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Dr. Theo Moraes, Staff Respirologist at SickKids shares his tips for parents on how to have important conversations with children and youth about e-cigarette use – otherwise known as vaping – to help keep all kids happy and healthy.

This fall, as teens return back to school, parents need to be prepared to have an important conversation with their children about e-cigarette use – also commonly referred to as vaping – and the impact it can have on health. A new Canadian study earlier this year revealed a massive 74 per cent increase in youth vaping – between the ages of 16 and 19. However, there is a huge misperception of how dangerous the use of these substances are. Read Dr. Moraes' Perspective on what you need to know to start a conversation with your child or youth about vaping.

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Technological innovations in health care drive advancements in child health at SickKids, and are key components of the world-class care provided at the hospital.   

Perioperative nursing education is one area where technology is vastly improving how SickKids neurosurgery nurses learn new clinical skills. Virtual reality (VR) is emerging as an innovative teaching strategy that provides realistic training simulations, allowing nurses to learn and improve their clinical skills outside the operating room (OR).   

Typically, nursing education in neurosurgery relies on real-time training, resulting in lengthy orientations and staffing challenges. Because approximately 45 per cent of neurosurgery cases at SickKids are emergencies, it is hard to organize learning opportunities for OR nurses, particularly scrub nurses, who assist surgeons during procedures.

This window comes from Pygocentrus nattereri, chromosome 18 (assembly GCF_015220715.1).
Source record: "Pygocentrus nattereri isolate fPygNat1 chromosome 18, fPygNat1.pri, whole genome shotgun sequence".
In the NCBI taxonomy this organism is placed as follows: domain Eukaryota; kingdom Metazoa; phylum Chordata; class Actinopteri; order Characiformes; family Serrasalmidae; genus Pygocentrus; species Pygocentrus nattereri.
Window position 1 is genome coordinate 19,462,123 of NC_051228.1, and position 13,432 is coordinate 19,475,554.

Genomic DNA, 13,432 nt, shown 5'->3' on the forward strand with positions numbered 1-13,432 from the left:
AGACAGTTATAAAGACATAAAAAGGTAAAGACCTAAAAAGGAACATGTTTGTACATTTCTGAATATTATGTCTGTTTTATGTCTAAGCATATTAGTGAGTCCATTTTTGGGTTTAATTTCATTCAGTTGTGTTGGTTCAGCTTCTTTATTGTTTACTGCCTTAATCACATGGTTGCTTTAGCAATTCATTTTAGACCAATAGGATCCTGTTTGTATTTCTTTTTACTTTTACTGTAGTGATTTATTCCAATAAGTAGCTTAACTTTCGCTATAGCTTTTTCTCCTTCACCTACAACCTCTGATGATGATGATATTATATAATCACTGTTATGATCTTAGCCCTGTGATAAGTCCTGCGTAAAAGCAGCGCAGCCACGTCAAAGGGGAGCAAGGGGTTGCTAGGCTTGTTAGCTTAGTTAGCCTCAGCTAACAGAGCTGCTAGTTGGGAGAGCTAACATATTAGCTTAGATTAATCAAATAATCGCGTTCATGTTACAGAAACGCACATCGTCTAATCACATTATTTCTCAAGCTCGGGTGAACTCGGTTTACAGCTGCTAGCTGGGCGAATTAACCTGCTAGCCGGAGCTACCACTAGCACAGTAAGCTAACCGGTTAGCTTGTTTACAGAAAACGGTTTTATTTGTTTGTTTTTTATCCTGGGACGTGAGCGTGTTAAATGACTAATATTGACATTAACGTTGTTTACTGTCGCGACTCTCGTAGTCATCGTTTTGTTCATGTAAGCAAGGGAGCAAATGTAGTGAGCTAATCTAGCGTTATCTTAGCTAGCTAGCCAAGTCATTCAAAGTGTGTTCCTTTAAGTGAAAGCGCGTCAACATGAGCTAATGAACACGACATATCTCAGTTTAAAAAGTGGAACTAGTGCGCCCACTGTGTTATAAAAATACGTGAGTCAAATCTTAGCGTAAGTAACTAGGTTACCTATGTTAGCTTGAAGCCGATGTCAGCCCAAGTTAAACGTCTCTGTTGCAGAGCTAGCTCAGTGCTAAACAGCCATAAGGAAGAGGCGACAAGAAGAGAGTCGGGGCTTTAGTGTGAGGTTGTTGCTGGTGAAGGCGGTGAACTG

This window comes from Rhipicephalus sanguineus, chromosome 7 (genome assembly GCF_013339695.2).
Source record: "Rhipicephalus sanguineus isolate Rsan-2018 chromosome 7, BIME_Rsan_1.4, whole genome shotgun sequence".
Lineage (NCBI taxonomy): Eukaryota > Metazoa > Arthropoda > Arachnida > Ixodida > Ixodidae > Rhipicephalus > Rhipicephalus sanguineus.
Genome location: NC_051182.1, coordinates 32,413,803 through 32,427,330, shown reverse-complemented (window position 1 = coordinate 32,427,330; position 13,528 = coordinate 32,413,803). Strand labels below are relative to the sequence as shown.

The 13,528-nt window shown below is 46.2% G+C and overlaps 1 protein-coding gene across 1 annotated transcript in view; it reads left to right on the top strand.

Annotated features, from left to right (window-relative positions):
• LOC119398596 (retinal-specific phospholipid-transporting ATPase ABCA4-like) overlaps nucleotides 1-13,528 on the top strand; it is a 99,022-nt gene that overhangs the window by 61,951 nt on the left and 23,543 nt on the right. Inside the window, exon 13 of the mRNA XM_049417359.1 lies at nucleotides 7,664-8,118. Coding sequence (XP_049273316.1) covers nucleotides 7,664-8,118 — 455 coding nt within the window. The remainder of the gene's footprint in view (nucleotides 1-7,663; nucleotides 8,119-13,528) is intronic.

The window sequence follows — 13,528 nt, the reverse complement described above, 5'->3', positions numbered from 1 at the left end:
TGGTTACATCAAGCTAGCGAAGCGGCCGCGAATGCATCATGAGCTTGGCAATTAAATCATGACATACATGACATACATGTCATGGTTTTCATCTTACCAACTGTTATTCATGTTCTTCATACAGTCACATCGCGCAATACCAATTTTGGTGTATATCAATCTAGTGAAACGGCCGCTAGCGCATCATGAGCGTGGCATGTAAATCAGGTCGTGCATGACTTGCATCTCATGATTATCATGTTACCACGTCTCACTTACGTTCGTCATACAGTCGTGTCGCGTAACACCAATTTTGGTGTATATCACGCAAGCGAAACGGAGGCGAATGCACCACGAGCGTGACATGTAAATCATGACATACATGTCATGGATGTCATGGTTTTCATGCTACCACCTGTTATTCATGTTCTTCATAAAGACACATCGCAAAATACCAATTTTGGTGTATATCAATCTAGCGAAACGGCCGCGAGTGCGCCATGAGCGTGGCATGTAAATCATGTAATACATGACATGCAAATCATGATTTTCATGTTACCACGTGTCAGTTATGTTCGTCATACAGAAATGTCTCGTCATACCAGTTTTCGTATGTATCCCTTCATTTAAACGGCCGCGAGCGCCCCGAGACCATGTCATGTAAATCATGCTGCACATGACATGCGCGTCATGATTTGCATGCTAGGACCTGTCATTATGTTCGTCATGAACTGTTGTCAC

Facilitated by the SickKids Learning Institute, nurses at SickKids use a VR craniotomy simulation to experience “real-world” surgical scenarios. Participants can develop their clinical skills by taking on the role of scrub nurses in craniotomy procedures, while applying critical reasoning and receiving feedback. The VR craniotomy was developed by Linda Nguyen, Interprofessional Education Specialist, and Dr. Clyde Matava, Staff Anesthesiologist and Director of Informatics Innovation and Technology in the Department of Anesthesia, and clinical experts. It provides a safe and consistent learning opportunity for all OR nurses, regardless of their level of experience.   

SickKids is also harnessing technological innovations by pursuing artificial intelligence (AI) to develop new solutions to improve patient care. AI in Medicine for Kids (AIM) is comprised of an interdisciplinary team that aims to provide an integrated platform for clinicians and researchers to use AI and data science methods to improve health outcomes and delivery of care to children.

Most recently, Dr. Anna Goldenberg, co-chair of AIM and SickKids’ first chair of Biomedical Informatics and Artificial Intelligence, helped develop a first-ever roadmap for how health-care systems can adopt machine learning into patient care. The roadmap is the first step in helping providers work together and use technology to drive clinical decisions.  

Advances in health-care technology are enabling new learning opportunities for clinicians to ensure their skills evolve as we pave the path for the future of predictive and individualized patient care at SickKids.